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Israel’s finance minister slams Moody’s credit rating downgrade- take note

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TLDR: Israel’s finance minister has criticized Moody’s downgrade of the country‚Äôs credit rating, calling it a “political manifesto” that lacked serious economic claims. Moody’s downgraded Israel from A1 to A2, citing concerns over the ongoing conflict in Gaza and the potential for war with Hezbollah in the north. The finance minister dismissed the decision, stating that it reflected a lack of confidence in Israel’s security and national strength. Israeli officials are concerned that other credit rating agencies may also downgrade Israel’s outlook, making it harder for the government to raise money through bond sales.

Israel’s finance minister, Bezalel Smotrich, has criticized Moody’s decision to downgrade the country’s credit rating, stating that the announcement was a “political manifesto” that lacked serious economic claims. Moody’s downgraded Israel from A1 to A2, citing concerns over the ongoing conflict in Gaza and the potential for war with Hezbollah in the north. Smotrich dismissed the decision, suggesting that it reflected a lack of confidence in Israel’s security and national strength.

Moody’s decision to lower Israel’s credit rating is the first time it has done so, and the A2 rating still indicates relatively low risk. However, Israeli officials are concerned that other credit rating agencies may also downgrade the country’s outlook, which would make it more challenging for the government to raise money through bond sales.

The ongoing conflict in Gaza and the potential war with Hezbollah in the north were cited as reasons for the downgrade. The finance minister expressed confidence that once the war ended, the rating would go up again. However, experts suggest that the length of the conflict could impact Israel’s economy, particularly if it continues for an extended period of time.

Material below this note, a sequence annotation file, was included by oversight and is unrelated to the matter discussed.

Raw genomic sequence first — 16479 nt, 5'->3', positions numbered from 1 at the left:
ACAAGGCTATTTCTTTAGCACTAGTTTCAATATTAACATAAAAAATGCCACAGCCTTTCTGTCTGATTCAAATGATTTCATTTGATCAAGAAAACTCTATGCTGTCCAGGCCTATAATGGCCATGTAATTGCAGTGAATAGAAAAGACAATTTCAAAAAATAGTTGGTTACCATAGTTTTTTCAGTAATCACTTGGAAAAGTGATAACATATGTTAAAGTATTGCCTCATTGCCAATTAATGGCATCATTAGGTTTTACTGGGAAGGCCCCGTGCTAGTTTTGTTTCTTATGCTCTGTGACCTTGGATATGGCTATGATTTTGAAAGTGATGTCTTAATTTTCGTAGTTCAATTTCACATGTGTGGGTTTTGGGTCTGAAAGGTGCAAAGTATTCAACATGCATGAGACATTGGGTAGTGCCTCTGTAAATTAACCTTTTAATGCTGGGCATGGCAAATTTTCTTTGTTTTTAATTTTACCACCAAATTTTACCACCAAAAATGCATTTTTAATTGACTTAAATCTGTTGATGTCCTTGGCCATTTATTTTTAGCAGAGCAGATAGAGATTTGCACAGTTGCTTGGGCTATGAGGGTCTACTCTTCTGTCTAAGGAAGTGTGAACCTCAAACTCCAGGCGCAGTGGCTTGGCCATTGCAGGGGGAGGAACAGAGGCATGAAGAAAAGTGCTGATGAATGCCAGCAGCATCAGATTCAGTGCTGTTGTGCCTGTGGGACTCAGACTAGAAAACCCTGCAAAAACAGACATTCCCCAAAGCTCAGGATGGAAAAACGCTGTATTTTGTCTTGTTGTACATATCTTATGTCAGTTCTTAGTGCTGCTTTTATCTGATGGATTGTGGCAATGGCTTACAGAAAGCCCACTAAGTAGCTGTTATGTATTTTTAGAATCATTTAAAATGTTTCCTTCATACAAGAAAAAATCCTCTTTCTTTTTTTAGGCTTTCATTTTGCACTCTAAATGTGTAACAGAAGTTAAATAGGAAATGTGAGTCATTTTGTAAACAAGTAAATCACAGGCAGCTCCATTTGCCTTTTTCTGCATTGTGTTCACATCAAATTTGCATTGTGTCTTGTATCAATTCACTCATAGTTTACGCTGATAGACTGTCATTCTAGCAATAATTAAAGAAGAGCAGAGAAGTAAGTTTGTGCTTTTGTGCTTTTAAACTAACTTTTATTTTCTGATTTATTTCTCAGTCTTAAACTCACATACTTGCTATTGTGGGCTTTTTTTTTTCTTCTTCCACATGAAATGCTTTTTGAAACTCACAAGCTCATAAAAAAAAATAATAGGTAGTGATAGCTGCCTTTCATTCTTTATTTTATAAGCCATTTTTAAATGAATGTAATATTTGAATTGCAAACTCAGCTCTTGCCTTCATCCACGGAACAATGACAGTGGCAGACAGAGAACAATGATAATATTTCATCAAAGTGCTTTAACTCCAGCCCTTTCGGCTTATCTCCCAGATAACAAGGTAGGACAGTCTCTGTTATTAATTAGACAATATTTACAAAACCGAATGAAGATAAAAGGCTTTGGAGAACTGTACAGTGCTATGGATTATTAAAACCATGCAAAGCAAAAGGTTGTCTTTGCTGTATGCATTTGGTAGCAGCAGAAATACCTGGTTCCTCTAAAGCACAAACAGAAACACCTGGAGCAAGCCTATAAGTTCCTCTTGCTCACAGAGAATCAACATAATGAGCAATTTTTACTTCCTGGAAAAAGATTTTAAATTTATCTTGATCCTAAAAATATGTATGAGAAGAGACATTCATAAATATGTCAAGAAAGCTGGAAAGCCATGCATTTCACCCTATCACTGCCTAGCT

Israel’s economy has previously bounced back after conflicts with Hamas, but the current war is lasting longer than previous ones and includes significant military expenditures and mobilization of reservists, putting a strain on the economy. However, the governor of the Bank of Israel, Amir Yaron, has expressed confidence in the resilience of the economy and that signs of recovery were already evident in November, the month after the war broke out.

Israel’s economy has faced challenges beyond the ongoing conflict. Concerns about governance, rising inflation, and a global slowdown in tech investments have all impacted the economy. Furthermore, proposed changes to the country’s judiciary system have raised concerns about weakening the investment climate. Moody’s report praised the shelving of the proposed changes in January, highlighting the “strong checks and balances” in Israeli governance.

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